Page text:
Wednesday, November 2, 2011

Cu sooner or later?

Garage Mahal sent me this link to a story in the Milwaukee Journal Sentinel. link  A northern Wisconsin stream and ecosystem shows higher than allowable levels of both copper and zinc. At first blush, the circumstantial evidence looks incriminating.  However, the last lines of the story make an important point:

One complicating factor in the dispute is that water quality of Stream C was never tested before mining began, so no baseline exists.
'The fact of the matter is that it flows through an ore body,' the DNR's Fauble said. 'It might just have naturally higher levels of copper in it.'

That region of Wisconsin is rich in copper and other minerals that I wrote about back here concerning the Sudbury Basin. Copper Harbor, MI is not that far away as the glacier flowed. When the first European explorers came to this region, they reported finding nuggets and even small boulders of native copper.  The fact that there's a mine there supports the natural occurrence.

Plants and trees sequester metals like copper and zinc; they also provide a chronological record via rings or even carbon-14.  The answer to the question of whether the abnormally higher levels of copper came sooner or later may be found in the arboreal record.

Organic sequestration of copper link

Phytoremediation link

Among the materials in the glacial drift of the Lake Superior Lowland are masses of native copper carried westward by the ice itself and in icebergs. One such mass found near Ontonagon, Michigan, weighs about 3000 pounds, and one from the Bayfield peninsula near La Pointe, Wisconsin, 800 pounds. One of the Jesuit fathers observed in 1669 that there were such bowlder of copper in the Apostle Islands. He relates that the squaws often found copper fragments of 20 to 30 pounds weight in digging holes in the sand to plant their corn, and suggests the transportation of this copper by floating ice, though he did not imply that this was glacial ice.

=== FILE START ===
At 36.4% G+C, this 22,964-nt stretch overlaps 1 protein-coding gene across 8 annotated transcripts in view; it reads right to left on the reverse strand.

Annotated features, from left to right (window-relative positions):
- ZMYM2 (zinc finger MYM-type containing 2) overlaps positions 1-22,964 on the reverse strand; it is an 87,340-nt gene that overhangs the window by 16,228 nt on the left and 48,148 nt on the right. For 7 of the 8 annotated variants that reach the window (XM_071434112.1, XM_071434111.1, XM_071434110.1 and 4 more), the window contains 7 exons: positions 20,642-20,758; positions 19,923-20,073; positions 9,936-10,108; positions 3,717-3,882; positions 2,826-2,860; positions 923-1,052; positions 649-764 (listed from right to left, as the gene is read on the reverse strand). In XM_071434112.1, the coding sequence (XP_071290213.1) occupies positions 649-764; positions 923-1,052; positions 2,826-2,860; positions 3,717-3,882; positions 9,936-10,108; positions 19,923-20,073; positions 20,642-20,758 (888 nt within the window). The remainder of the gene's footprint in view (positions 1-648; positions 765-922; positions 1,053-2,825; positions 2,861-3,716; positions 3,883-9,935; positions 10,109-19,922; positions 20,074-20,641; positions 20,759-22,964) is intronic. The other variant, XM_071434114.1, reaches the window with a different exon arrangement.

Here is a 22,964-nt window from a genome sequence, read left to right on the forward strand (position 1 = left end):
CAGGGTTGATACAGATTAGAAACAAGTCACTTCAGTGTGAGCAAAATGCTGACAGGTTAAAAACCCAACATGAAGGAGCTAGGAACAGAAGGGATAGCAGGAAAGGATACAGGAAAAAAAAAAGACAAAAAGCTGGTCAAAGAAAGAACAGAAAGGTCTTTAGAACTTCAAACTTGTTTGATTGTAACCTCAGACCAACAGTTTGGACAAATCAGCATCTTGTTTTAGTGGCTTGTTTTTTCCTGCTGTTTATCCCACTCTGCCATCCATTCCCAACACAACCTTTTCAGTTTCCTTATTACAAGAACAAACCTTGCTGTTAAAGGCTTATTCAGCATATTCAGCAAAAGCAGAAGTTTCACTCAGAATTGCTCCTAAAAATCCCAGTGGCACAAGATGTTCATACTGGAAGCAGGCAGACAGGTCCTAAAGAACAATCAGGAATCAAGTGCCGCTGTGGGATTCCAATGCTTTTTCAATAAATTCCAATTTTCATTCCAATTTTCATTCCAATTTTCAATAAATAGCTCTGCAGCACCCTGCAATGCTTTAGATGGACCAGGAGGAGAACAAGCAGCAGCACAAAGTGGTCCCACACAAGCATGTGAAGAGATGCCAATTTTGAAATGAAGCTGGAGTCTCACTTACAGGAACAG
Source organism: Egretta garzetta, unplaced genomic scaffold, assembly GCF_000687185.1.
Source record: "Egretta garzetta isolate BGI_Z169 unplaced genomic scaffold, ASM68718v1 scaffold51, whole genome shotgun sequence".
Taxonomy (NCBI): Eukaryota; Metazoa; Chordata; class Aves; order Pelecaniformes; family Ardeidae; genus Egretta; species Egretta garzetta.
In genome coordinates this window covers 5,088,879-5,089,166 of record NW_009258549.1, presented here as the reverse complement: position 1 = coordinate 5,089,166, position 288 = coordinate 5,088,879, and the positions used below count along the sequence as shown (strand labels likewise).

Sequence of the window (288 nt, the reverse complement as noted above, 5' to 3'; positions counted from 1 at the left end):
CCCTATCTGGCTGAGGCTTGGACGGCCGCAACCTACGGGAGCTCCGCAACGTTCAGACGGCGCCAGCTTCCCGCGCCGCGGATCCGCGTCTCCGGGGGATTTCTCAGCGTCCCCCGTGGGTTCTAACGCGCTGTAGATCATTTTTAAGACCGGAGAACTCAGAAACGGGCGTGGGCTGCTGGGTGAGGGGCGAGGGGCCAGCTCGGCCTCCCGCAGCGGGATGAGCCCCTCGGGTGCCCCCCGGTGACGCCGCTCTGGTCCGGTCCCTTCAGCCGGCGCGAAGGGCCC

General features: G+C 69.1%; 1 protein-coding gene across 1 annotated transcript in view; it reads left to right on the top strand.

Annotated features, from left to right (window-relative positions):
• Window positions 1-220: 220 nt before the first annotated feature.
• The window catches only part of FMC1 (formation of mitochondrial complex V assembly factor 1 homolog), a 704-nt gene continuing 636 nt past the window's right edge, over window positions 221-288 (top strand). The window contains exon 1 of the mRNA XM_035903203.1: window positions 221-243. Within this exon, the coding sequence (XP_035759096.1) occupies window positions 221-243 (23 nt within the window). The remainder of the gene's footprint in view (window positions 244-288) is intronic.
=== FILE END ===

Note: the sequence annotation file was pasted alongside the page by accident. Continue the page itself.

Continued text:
Lawrence Martin, The Physical Geography of Wisconsin, 3rd Ed. ; University Of Wisconsin Press: Madison (1965), p. 436.


  1. Also very close to Copper Falls State Park where Indians mined "pure copper veins" at the surface. An arboreal study would be very interesting indeed.

  2. Thanks! I've heard of Copper Falls SP but have never been there.

  3. In brooklyn we know that you should always split when the copper shows up.

  4. Hey Troop! Good to see you here. I know this isn't much your style.

    I was hoping that Garage would show for this one--I even tweeted him a link.

    He must be pissed at me for some reason.